"Well, the strategy won't work while the Germans can shoot bombers down easily. But if the British find out how it's done, they can devise countermeasures." Heis looked around. "There must be an almanac here somewhere."

Harald did not see why he needed an almanac, but he knew where it was. "In the physics office."

"Go and get it." Heis put the film down on the laboratory bench and lit his pipe while Harald stepped into the next room, found the almanac on the bookshelf, and brought it back. Heis flipped through the pages. "The next full moon is on the eighth of July. I'd bet there will be a big bombing raid that night. It's twelve days away. Can you get this film to England by then?"

"It's someone else's job."

"Good luck to him. Olufsen, do you know how much danger you're in?"


"The penalty for spying is death."

"I know."

"You always had guts, I'll give you that." He handed back the film. "Is there anything you need? Food, money, petrol?"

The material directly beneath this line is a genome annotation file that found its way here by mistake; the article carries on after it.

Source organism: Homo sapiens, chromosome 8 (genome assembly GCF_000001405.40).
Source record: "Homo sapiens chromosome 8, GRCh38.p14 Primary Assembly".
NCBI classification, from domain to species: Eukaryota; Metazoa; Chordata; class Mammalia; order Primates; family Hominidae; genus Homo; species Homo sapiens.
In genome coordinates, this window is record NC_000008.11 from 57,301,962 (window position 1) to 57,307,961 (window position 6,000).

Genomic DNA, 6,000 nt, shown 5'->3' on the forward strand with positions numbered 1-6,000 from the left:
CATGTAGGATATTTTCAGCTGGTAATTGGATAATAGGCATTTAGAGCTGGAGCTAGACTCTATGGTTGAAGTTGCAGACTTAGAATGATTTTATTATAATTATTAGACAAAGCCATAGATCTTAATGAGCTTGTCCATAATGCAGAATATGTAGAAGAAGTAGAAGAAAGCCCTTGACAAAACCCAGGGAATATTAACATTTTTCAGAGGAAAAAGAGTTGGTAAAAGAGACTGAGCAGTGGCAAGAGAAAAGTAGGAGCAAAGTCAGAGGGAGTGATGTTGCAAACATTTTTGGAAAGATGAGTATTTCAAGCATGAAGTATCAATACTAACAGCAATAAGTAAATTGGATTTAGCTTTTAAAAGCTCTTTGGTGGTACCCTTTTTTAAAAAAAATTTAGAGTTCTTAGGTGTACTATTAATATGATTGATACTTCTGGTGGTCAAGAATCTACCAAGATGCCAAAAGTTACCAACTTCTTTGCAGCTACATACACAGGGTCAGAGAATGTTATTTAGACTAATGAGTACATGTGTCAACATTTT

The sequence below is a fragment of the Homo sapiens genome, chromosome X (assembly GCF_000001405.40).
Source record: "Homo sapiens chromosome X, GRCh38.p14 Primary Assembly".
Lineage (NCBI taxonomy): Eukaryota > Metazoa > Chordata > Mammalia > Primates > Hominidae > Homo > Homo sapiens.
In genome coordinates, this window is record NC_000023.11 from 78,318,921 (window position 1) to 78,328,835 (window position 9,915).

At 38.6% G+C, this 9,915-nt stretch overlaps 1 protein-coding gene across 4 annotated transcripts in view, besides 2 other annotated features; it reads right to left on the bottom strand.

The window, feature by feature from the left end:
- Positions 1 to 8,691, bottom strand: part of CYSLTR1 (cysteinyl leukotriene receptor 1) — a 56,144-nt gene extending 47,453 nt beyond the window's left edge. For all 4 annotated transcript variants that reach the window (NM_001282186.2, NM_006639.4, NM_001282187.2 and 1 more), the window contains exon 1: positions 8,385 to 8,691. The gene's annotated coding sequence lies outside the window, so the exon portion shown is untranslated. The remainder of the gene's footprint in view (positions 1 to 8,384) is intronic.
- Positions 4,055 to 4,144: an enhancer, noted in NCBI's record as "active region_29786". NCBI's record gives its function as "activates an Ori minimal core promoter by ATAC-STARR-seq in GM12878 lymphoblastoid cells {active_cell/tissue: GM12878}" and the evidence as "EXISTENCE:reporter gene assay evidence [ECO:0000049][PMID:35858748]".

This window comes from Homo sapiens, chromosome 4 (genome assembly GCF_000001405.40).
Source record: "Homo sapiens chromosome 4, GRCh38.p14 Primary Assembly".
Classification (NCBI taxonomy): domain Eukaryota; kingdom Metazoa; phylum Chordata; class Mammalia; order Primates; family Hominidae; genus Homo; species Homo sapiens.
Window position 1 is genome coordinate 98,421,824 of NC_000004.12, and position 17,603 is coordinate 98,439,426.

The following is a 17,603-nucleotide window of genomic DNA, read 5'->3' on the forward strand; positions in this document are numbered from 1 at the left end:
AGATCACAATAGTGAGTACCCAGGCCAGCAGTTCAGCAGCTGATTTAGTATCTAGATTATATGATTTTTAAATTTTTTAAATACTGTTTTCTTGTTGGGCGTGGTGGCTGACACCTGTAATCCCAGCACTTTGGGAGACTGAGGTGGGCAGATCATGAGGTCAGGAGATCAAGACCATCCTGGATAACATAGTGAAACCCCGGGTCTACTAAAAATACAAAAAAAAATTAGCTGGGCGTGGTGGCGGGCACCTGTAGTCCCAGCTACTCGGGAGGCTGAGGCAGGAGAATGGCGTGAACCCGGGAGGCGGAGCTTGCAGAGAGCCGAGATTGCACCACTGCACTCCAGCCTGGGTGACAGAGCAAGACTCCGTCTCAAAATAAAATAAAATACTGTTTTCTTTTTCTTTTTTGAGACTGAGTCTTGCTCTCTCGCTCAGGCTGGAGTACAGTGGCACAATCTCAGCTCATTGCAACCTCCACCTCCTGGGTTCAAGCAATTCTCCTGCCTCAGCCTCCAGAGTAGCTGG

"No, thanks."

Heis stood up. "I'll see you off the premises."

They went out by the main door. The night air cooled the perspiration on Harald's forehead. They walked side by side along the road to the gate. "I don't know what I'm going to tell Moller," said Heis.

"If I might make a suggestion?"

"By all means."

"You could say we were developing dirty pictures."

"Good idea. They'll all believe that."

They reached the gate, and Heis shook Harald's hand. "For God's sake, be careful, boy," said the head.

"I will."

"Good luck."


Harald walked away in the direction of the village.

When he reached the bend in the road, he looked back. Heis was still at the gate, watching him. Harald waved, and Heis waved back. Then Harald walked on.

He crawled under a bush and slept until sunrise, then retrieved his motorcycle and drove into Copenhagen.

He felt good as he steered through the outskirts of the city in the morning sunshine. He had suffered some close shaves, but in the end he had done what he promised. He was going to enjoy handing over the film. Arne would be impressed. Then Harald's job would be done, and it would be up to Arne to get the pictures to Britain.